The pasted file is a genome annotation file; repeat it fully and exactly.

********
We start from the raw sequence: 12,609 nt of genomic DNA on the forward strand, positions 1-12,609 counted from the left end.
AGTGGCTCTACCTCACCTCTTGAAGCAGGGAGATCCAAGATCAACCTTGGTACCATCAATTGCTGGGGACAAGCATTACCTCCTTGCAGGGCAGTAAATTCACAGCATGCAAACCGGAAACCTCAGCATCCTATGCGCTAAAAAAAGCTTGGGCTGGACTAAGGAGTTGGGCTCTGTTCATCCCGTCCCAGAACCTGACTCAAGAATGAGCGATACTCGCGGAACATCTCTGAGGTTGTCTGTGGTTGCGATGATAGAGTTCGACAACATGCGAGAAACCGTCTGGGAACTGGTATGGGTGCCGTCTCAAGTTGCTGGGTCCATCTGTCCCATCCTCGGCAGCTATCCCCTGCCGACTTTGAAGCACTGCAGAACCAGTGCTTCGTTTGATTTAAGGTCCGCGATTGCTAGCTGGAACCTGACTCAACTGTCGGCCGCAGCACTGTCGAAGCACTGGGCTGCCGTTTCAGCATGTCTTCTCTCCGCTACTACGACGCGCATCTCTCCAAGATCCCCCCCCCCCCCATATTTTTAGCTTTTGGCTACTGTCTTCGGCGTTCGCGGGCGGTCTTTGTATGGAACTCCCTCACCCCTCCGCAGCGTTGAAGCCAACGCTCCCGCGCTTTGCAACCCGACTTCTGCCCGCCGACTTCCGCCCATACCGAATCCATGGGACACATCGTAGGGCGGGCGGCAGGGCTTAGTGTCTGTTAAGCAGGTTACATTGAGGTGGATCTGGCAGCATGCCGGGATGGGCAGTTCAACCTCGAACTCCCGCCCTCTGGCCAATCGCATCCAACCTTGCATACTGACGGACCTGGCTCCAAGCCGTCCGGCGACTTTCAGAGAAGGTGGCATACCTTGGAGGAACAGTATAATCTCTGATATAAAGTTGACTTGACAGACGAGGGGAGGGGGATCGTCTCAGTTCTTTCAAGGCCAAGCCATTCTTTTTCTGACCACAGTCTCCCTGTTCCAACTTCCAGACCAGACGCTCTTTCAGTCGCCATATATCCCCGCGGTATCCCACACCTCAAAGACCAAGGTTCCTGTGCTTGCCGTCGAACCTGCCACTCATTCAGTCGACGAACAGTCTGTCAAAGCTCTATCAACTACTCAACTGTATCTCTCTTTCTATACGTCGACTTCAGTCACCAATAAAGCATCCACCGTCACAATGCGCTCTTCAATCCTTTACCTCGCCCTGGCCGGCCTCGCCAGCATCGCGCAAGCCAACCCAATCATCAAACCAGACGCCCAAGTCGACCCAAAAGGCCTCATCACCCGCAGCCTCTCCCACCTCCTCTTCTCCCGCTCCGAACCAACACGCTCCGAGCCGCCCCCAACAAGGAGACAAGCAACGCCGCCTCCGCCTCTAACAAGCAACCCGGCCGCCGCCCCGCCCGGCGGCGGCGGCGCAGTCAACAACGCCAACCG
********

We start from the raw sequence: 12,609 nt of genomic DNA on the forward strand, positions 1-12,609 counted from the left end.
AGTGGCTCTACCTCACCTCTTGAAGCAGGGAGATCCAAGATCAACCTTGGTACCATCAATTGCTGGGGACAAGCATTACCTCCTTGCAGGGCAGTAAATTCACAGCATGCAAACCGGAAACCTCAGCATCCTATGCGCTAAAAAAAGCTTGGGCTGGACTAAGGAGTTGGGCTCTGTTCATCCCGTCCCAGAACCTGACTCAAGAATGAGCGATACTCGCGGAACATCTCTGAGGTTGTCTGTGGTTGCGATGATAGAGTTCGACAACATGCGAGAAACCGTCTGGGAACTGGTATGGGTGCCGTCTCAAGTTGCTGGGTCCATCTGTCCCATCCTCGGCAGCTATCCCCTGCCGACTTTGAAGCACTGCAGAACCAGTGCTTCGTTTGATTTAAGGTCCGCGATTGCTAGCTGGAACCTGACTCAACTGTCGGCCGCAGCACTGTCGAAGCACTGGGCTGCCGTTTCAGCATGTCTTCTCTCCGCTACTACGACGCGCATCTCTCCAAGATCCCCCCCCCCCCCATATTTTTAGCTTTTGGCTACTGTCTTCGGCGTTCGCGGGCGGTCTTTGTATGGAACTCCCTCACCCCTCCGCAGCGTTGAAGCCAACGCTCCCGCGCTTTGCAACCCGACTTCTGCCCGCCGACTTCCGCCCATACCGAATCCATGGGACACATCGTAGGGCGGGCGGCAGGGCTTAGTGTCTGTTAAGCAGGTTACATTGAGGTGGATCTGGCAGCATGCCGGGATGGGCAGTTCAACCTCGAACTCCCGCCCTCTGGCCAATCGCATCCAACCTTGCATACTGACGGACCTGGCTCCAAGCCGTCCGGCGACTTTCAGAGAAGGTGGCATACCTTGGAGGAACAGTATAATCTCTGATATAAAGTTGACTTGACAGACGAGGGGAGGGGGATCGTCTCAGTTCTTTCAAGGCCAAGCCATTCTTTTTCTGACCACAGTCTCCCTGTTCCAACTTCCAGACCAGACGCTCTTTCAGTCGCCATATATCCCCGCGGTATCCCACACCTCAAAGACCAAGGTTCCTGTGCTTGCCGTCGAACCTGCCACTCATTCAGTCGACGAACAGTCTGTCAAAGCTCTATCAACTACTCAACTGTATCTCTCTTTCTATACGTCGACTTCAGTCACCAATAAAGCATCCACCGTCACAATGCGCTCTTCAATCCTTTACCTCGCCCTGGCCGGCCTCGCCAGCATCGCGCAAGCCAACCCAATCATCAAACCAGACGCCCAAGTCGACCCAAAAGGCCTCATCACCCGCAGCCTCTCCCACCTCCTCTTCTCCCGCTCCGAACCAACACGCTCCGAGCCGCCCCCAACAAGGAGACAAGCAACGCCGCCTCCGCCTCTAACAAGCAACCCGGCCGCCGCCCCGCCCGGCGGCGGCGGCGCAGTCAACAACGCCAACCG